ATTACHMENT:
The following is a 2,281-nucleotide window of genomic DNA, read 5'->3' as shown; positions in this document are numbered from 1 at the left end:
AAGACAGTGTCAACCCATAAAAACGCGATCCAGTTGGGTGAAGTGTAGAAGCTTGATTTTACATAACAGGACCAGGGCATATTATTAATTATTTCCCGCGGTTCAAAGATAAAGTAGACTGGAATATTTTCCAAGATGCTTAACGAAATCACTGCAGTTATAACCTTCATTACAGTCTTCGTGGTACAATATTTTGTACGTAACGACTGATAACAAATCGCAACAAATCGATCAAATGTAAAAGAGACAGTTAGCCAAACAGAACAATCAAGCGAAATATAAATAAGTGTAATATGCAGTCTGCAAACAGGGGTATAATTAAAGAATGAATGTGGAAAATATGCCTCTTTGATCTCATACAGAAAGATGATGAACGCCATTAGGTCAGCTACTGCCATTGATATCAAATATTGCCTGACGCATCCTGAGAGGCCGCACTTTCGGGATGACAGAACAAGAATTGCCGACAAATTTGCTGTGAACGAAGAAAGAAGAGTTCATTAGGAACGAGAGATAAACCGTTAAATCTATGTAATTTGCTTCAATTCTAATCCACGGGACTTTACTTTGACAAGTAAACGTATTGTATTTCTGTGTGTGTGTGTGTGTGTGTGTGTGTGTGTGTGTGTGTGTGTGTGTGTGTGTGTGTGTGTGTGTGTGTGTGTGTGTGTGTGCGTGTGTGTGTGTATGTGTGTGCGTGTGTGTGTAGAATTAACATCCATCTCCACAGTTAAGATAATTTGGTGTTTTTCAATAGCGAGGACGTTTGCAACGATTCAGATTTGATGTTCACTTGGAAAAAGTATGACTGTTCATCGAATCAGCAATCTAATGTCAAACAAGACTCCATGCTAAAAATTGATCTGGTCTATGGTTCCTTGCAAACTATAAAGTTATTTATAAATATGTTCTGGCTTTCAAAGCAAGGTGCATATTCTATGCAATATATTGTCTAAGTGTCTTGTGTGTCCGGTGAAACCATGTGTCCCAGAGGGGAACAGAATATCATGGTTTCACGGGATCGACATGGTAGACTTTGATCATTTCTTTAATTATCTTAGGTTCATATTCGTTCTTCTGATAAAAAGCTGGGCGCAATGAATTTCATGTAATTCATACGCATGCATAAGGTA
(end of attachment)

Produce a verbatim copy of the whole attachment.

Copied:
The following is a 2,281-nucleotide window of genomic DNA, read 5'->3' as shown; positions in this document are numbered from 1 at the left end:
AAGACAGTGTCAACCCATAAAAACGCGATCCAGTTGGGTGAAGTGTAGAAGCTTGATTTTACATAACAGGACCAGGGCATATTATTAATTATTTCCCGCGGTTCAAAGATAAAGTAGACTGGAATATTTTCCAAGATGCTTAACGAAATCACTGCAGTTATAACCTTCATTACAGTCTTCGTGGTACAATATTTTGTACGTAACGACTGATAACAAATCGCAACAAATCGATCAAATGTAAAAGAGACAGTTAGCCAAACAGAACAATCAAGCGAAATATAAATAAGTGTAATATGCAGTCTGCAAACAGGGGTATAATTAAAGAATGAATGTGGAAAATATGCCTCTTTGATCTCATACAGAAAGATGATGAACGCCATTAGGTCAGCTACTGCCATTGATATCAAATATTGCCTGACGCATCCTGAGAGGCCGCACTTTCGGGATGACAGAACAAGAATTGCCGACAAATTTGCTGTGAACGAAGAAAGAAGAGTTCATTAGGAACGAGAGATAAACCGTTAAATCTATGTAATTTGCTTCAATTCTAATCCACGGGACTTTACTTTGACAAGTAAACGTATTGTATTTCTGTGTGTGTGTGTGTGTGTGTGTGTGTGTGTGTGTGTGTGTGTGTGTGTGTGTGTGTGTGTGTGTGTGTGTGTGTGTGTGTGCGTGTGTGTGTGTATGTGTGTGCGTGTGTGTGTAGAATTAACATCCATCTCCACAGTTAAGATAATTTGGTGTTTTTCAATAGCGAGGACGTTTGCAACGATTCAGATTTGATGTTCACTTGGAAAAAGTATGACTGTTCATCGAATCAGCAATCTAATGTCAAACAAGACTCCATGCTAAAAATTGATCTGGTCTATGGTTCCTTGCAAACTATAAAGTTATTTATAAATATGTTCTGGCTTTCAAAGCAAGGTGCATATTCTATGCAATATATTGTCTAAGTGTCTTGTGTGTCCGGTGAAACCATGTGTCCCAGAGGGGAACAGAATATCATGGTTTCACGGGATCGACATGGTAGACTTTGATCATTTCTTTAATTATCTTAGGTTCATATTCGTTCTTCTGATAAAAAGCTGGGCGCAATGAATTTCATGTAATTCATACGCATGCATAAGGTA